I have in this space over the past day or so reprinted selections from a critique of SOMEWHITHER, and commenting on any errors of fact the reviewer made in reading my text. I tried manfully not to contradiction his opinions and judgments of value, because it is ungrateful and wrong for a writer to argue with a reader. On the other hand, he tried manfully not to let his pscypathic hatred of Christianity and all things civilized influence his reading of the book, and I must allow that if I did not do better at my task than he at his, surely I did not do worse.
Of his criticisms there was one I did not answer, because I could not fathom it. He writes:
Equally in the final battle of the book, Foster Hidden who it is revealed is a worshipper of Odin invokes Odin, and is seemingly as a result empowered in combat.
He proffers this as an inconsistency in my magic system on that grounds that I do not explain how it is that men can call on pagan gods and be granted magic powers by these non-Christian entities: and he speculates that this inconsistency is so glaring it can only be explained by the arbitrary mind-set Catholicism produces in writers.
I could say nothing because I did not recall any such scene where Foster calls on Odin and receives some magic power he did not already posses.
I reread the scene. Here is the passage in question. Foster Hidden possesses the art of shooting arrows that emit a mist which anything behind it invisible. Vorvolac is a Cold One, a vampire-creature with hypnotic eyes, and Glede is an evil Cohen with powers to control gravity and levity.
Foster shot an arrow at Vorvolac, and Glede raised his crook and made the arrow stand still in midair between us. Which was a lucky break, because Foster cried, “For Odin!” and the arrow started emitting mist. That, I think, was why we did not all flop over when the unblindfolded Vorvolac turned his hideous gaze upon us. We were invisible to him, and to the ship for just a moment.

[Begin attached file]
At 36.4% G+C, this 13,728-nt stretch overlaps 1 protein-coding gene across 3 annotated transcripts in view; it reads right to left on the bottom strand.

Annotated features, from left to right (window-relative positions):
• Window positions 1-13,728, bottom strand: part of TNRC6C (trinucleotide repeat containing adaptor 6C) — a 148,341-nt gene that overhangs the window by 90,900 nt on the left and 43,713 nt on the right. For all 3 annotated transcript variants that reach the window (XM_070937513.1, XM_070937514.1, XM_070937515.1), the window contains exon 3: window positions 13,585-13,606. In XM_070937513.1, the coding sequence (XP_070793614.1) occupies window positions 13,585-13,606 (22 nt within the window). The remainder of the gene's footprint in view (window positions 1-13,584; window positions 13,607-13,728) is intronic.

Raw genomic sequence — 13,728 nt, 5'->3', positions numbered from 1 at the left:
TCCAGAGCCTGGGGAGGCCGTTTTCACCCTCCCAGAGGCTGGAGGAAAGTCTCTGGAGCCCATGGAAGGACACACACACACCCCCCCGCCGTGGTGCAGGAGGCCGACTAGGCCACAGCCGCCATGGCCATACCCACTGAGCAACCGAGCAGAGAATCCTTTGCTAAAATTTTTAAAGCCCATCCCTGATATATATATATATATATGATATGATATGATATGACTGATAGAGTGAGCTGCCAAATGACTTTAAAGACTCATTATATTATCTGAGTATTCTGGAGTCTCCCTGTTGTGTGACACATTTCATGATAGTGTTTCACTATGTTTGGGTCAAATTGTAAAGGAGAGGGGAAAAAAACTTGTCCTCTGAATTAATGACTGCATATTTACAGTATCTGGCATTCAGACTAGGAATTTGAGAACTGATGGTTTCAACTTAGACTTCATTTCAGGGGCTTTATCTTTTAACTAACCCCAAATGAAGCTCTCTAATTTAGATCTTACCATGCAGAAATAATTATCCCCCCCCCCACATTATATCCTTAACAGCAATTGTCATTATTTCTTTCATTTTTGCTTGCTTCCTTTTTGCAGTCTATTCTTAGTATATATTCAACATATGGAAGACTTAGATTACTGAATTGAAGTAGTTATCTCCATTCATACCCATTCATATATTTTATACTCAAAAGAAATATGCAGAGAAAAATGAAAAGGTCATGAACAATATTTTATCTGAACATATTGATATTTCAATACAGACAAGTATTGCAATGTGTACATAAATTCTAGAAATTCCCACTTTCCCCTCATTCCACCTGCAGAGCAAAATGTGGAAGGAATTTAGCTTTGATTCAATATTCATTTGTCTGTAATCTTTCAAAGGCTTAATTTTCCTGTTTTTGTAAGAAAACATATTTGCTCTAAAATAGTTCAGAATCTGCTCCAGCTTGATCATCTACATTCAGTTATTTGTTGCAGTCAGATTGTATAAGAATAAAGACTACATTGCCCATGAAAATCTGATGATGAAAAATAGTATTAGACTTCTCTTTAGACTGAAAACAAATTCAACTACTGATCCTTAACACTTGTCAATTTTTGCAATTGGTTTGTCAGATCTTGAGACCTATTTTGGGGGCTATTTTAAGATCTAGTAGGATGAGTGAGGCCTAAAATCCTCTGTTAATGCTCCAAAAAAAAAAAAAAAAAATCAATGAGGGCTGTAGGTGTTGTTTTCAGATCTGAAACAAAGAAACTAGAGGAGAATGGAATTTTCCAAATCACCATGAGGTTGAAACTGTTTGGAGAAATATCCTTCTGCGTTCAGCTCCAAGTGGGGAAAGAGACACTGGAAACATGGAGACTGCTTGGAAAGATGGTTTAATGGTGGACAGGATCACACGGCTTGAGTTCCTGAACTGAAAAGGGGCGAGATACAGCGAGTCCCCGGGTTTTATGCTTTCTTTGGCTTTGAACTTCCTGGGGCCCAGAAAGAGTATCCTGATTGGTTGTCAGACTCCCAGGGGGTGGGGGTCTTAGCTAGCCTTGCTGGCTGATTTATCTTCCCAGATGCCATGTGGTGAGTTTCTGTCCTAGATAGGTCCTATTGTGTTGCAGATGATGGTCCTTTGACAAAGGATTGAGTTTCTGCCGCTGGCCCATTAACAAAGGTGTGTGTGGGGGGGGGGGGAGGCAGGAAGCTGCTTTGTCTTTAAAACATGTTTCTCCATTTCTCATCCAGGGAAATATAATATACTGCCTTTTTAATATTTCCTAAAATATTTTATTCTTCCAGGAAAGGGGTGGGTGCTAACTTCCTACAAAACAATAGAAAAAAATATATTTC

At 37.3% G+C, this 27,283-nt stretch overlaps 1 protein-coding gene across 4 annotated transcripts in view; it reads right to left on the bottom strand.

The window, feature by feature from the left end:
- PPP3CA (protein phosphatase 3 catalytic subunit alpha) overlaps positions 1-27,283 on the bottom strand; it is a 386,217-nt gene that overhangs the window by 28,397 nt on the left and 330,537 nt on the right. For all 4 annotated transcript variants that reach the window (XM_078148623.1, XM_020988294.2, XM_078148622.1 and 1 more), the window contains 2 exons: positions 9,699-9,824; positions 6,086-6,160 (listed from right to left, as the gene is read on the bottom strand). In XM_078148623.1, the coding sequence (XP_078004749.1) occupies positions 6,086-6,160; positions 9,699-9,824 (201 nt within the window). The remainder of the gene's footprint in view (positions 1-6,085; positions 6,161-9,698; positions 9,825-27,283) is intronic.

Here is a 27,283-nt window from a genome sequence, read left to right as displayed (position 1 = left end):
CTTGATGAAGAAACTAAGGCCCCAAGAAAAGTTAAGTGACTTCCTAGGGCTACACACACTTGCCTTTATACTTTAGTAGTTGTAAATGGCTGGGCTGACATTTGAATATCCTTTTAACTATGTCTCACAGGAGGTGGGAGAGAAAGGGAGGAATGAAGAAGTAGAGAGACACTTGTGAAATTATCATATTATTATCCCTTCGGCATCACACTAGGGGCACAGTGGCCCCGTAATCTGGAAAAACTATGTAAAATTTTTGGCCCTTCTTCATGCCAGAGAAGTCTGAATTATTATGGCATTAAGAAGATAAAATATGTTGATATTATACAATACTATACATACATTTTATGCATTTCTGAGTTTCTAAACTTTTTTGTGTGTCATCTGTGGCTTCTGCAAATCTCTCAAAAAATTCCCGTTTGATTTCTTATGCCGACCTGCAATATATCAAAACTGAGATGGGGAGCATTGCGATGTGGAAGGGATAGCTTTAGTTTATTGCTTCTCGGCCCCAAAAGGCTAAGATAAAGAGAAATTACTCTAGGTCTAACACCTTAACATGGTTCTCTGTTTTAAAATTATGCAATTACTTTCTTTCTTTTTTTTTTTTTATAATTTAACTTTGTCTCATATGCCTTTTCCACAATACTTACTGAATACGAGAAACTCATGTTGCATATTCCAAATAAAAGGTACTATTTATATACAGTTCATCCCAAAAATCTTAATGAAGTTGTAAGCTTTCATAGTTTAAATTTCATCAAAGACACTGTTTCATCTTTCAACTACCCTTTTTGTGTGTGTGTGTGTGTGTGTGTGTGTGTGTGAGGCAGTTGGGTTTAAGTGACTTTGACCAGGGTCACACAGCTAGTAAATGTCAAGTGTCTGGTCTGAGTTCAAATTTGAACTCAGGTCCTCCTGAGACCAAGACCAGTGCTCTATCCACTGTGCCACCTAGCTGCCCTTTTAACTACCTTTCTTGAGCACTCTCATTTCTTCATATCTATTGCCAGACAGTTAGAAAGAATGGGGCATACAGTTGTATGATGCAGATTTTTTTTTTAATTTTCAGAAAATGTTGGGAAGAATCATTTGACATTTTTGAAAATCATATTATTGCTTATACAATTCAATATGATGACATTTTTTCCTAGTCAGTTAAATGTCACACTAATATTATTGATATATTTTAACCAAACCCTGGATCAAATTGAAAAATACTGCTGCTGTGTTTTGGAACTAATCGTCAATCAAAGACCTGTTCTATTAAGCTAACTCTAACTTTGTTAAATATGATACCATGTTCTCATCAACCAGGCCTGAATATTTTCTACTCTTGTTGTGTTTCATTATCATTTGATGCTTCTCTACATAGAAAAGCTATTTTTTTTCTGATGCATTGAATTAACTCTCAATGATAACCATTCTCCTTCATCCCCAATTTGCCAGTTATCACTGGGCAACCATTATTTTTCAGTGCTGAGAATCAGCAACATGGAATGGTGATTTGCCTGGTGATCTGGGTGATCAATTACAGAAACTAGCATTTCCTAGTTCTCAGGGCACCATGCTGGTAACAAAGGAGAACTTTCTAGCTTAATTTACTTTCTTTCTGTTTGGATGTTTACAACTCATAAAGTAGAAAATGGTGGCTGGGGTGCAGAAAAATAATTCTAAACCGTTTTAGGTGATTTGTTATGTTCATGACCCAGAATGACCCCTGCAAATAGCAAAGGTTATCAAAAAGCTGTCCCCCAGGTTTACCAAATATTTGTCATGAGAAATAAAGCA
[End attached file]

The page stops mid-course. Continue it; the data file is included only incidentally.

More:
I tried to shield Penny and Abby behind me, holding up the crucifix
Now, as a question for the reader, why do you think a boy from a German pagan world who had the power of invisibility granted by the Tarnkappe magic practiced there shout out the name of his god in combat?
I suppose it might seem ambiguous as to who, exactly, is making the mist come out of the arrow, but in context, in all previous scenes, it was established to be a discipline practiced by Foster, which he learned from Dark Elves.
It is a battle-cry. The reviewer read a scene where a young warrior utters his battle-cry and did not know what it was. I am not sure what he thought was happening in this scene: perhaps he thought Foster was unable to elicit the magic from his magic arrows (which he did previously in every scene where he used them) this one time without divine aid from his pagan god. But, even if so, a pagan crying out the name of his god in combat, whether before striking a blow or casting a runic spell cannot strike anyone familiar with the genre, or which history, or with the kind of stuff guys like, as odd or in need of explanation.
It was a battle-cry, for Odin’s sake!
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